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Multiscale and Multimodal Correlative Microscopy Workflows
Sep. 10, 2013

Multiscale and Multimodal Correlative Microscopy Workflows

The ability to efficiently and reliably locate and image an area of interest in a larger three dimensional sample remains a very challenging application in advanced microscopy. Approaches to address this issue include dedicated sample preparation steps to cut out the target area, or optical penetration using dedicated confocal systems. Both approaches are labor intense and cannot be automated easily. With X-ray microscopy, a new technology has evolved that shows a huge potential to bridge the gap between light and electron microscopy. more
Aug. 22, 2013

Correlative Microscopy: Specialized Endocytocis Consumes Membrane Tendrils

The process cells use to ‘swallow' up nutrients, hormones and other signals from their environment - called endocytosis - can play a crucial role in shaping the cells themselves, scientists at the European Molecular Biology Laboratory (EMBL) in Heidelberg, Germany, have found. The study, published in Nature Communications, could help explain how the cells on your skin become different from those that line your stomach or intestine.
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New Microscopy Lab for Light and Electron Microscopy at the Nencki Institute in Warsaw
Aug. 22, 2013

New Microscopy Lab for Light and Electron Microscopy at the Nencki Institute in Warsaw

A combination of devices for light and electron microscopy has been installed in the Neurobiology Centre of the Nencki Institute, Warsaw, Poland. This equipment will soon be applied by researchers to better understand the structure, function and capabilities of the human brain.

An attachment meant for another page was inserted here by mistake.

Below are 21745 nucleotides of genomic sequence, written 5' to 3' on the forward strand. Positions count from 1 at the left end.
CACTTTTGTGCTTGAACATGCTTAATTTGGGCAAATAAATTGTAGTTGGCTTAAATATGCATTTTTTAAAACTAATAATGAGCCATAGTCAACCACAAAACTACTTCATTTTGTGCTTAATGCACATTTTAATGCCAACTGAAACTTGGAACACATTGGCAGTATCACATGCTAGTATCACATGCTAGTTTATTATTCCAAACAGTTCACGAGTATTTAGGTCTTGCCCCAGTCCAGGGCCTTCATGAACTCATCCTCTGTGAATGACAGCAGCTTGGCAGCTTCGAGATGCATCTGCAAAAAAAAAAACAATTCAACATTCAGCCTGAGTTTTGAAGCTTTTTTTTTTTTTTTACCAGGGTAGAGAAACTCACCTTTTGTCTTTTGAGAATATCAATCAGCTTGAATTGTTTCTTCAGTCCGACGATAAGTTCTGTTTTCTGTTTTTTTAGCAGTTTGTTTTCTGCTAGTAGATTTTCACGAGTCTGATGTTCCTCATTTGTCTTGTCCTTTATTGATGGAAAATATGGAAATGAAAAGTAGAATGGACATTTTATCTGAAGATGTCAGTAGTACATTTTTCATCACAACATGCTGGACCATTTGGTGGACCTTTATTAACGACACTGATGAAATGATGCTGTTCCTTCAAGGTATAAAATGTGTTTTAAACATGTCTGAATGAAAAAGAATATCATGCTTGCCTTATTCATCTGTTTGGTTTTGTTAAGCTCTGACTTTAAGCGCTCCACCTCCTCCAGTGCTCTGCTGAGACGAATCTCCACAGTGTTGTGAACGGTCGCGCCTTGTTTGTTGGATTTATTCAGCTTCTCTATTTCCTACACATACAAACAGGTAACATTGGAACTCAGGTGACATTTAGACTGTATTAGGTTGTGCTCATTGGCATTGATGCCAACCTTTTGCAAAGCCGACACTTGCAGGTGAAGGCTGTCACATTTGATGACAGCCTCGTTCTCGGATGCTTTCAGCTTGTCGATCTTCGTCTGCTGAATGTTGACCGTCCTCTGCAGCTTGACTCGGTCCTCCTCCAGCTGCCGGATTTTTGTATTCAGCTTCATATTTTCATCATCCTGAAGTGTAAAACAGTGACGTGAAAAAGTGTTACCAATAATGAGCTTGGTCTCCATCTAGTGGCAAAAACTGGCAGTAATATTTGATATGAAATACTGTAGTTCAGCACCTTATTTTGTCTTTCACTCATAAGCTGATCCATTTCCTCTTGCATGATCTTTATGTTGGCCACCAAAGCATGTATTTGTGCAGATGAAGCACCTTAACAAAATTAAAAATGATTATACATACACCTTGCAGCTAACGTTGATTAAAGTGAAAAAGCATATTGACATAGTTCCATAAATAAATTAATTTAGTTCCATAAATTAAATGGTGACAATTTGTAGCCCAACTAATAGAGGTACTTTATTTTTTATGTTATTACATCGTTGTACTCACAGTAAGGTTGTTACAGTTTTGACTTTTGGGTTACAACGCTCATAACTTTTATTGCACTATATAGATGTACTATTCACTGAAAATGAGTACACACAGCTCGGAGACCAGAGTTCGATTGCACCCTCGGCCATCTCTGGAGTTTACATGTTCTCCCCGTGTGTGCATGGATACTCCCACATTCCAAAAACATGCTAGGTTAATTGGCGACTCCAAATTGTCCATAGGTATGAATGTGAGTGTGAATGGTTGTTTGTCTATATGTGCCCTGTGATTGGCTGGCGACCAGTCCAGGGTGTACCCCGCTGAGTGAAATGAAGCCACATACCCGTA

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Arizona State University: Plasmonic Resonance Microscopy System
Aug. 14, 2013

Arizona State University: Plasmonic Resonance Microscopy System

Peering through a homemade instrument-toy-like by today's standards-the Dutch tradesman Antony van Leeuwenhoek (1632-1723) first observed a dizzying menagerie of lifeforms, invisible to the naked eye. Since then, scientists have steadily refined the field of microscopy, achieving spectacular results at ever-tinier scales.
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Combined Holographic Optical Trapping and Imaging
Aug. 07, 2013

Combined Holographic Optical Trapping and Imaging

We combined holographic optical tweezers (HOT) with self-interference digital holographic microscopy (DHM). HOT allow flexible three-dimensional contactless moving of particles inside cells and positioning of bacteria on host cells while self-interference DHM provides simplified multi-focus quantitative phase imaging and 3D object tracking. Our results demonstrate novel ways for the analysis of the intracellular morphology and modeling of infection scenarios at single cell scale. more